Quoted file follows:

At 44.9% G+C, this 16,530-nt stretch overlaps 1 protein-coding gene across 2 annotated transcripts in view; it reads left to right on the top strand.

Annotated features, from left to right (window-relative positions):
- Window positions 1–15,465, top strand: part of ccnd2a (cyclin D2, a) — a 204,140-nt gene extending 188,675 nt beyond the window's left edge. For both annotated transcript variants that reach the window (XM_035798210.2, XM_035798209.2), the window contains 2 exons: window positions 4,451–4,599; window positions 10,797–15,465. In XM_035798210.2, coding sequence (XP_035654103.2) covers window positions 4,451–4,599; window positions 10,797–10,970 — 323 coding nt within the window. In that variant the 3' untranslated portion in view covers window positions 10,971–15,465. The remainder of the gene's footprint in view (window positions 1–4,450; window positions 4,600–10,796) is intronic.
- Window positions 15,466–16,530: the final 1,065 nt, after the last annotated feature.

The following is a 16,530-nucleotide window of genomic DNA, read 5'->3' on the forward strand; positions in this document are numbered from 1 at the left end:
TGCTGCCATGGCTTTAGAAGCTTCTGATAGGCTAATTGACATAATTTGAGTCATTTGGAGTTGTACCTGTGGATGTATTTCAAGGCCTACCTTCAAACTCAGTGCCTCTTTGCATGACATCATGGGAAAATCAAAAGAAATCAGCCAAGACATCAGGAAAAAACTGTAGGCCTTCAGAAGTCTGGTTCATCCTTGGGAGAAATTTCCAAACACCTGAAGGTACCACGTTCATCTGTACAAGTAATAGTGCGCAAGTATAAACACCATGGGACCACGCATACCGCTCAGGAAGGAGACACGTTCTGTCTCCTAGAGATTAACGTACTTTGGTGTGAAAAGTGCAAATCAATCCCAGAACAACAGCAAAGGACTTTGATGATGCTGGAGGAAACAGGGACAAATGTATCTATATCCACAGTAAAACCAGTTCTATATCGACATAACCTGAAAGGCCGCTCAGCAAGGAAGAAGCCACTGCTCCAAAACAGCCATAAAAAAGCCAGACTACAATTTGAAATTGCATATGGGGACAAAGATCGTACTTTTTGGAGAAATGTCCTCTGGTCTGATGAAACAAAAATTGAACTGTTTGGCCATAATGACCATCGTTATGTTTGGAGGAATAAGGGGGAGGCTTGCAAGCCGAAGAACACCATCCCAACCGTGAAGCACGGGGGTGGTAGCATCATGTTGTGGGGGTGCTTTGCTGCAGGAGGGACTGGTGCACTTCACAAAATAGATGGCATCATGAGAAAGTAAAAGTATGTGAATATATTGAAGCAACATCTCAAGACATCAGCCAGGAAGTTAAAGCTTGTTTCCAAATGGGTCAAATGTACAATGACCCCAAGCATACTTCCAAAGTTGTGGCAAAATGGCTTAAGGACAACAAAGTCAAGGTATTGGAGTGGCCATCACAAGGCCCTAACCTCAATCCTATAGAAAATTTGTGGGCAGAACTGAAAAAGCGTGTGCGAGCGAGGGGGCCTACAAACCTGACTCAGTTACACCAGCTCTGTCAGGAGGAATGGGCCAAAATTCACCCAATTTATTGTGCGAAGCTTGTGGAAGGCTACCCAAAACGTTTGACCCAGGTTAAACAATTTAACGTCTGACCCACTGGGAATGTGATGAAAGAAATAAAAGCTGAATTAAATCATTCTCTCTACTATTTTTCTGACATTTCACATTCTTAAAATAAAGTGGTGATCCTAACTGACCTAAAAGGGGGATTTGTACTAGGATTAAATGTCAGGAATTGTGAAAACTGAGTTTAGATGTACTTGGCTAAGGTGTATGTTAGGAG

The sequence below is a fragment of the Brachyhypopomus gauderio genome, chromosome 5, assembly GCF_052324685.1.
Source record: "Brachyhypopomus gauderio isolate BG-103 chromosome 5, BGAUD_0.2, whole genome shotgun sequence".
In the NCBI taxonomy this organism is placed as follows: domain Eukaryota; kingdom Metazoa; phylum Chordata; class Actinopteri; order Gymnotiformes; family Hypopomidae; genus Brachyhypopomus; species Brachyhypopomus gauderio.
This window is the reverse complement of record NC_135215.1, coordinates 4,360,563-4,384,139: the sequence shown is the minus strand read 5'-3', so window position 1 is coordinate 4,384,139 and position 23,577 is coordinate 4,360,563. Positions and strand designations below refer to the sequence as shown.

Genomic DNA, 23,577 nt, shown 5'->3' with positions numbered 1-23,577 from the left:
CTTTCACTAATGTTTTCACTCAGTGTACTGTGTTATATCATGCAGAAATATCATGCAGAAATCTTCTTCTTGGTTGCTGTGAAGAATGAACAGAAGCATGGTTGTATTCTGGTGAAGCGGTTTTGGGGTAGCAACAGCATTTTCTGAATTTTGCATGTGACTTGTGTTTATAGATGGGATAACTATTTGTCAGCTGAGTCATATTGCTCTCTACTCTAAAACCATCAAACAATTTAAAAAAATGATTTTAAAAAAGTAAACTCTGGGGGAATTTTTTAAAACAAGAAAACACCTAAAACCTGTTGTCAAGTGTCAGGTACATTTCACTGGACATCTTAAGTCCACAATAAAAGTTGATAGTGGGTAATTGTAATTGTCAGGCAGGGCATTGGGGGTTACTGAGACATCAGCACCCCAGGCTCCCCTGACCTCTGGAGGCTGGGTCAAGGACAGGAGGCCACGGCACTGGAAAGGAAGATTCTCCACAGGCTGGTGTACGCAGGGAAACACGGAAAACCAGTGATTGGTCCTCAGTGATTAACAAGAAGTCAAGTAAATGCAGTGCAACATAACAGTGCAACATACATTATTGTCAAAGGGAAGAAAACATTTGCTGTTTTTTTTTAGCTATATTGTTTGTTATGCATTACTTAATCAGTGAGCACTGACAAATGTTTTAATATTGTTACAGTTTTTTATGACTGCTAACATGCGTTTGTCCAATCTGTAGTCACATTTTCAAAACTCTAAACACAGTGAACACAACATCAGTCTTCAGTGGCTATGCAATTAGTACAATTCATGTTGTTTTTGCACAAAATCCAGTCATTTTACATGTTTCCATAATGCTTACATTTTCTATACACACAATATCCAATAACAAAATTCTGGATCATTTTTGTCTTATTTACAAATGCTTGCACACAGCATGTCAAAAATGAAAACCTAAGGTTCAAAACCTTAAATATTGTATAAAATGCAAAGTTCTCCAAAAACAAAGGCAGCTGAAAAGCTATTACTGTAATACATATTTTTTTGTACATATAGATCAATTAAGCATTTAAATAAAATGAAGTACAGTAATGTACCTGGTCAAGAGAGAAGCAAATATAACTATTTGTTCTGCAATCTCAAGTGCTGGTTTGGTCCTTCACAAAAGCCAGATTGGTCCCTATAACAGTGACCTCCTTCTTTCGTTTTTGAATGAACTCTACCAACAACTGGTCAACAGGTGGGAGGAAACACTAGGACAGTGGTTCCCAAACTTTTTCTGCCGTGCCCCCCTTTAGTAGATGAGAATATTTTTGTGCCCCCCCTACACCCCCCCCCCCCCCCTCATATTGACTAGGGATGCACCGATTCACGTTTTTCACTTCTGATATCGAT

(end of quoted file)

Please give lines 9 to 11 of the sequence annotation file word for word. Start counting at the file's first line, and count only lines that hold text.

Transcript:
In the NCBI taxonomy this organism is placed as follows: domain Eukaryota; kingdom Metazoa; phylum Chordata; class Actinopteri; order Gymnotiformes; family Hypopomidae; genus Brachyhypopomus; species Brachyhypopomus gauderio.
This window is the reverse complement of record NC_135215.1, coordinates 4,360,563-4,384,139: the sequence shown is the minus strand read 5'-3', so window position 1 is coordinate 4,384,139 and position 23,577 is coordinate 4,360,563. Positions and strand designations below refer to the sequence as shown.

Genomic DNA, 23,577 nt, shown 5'->3' with positions numbered 1-23,577 from the left: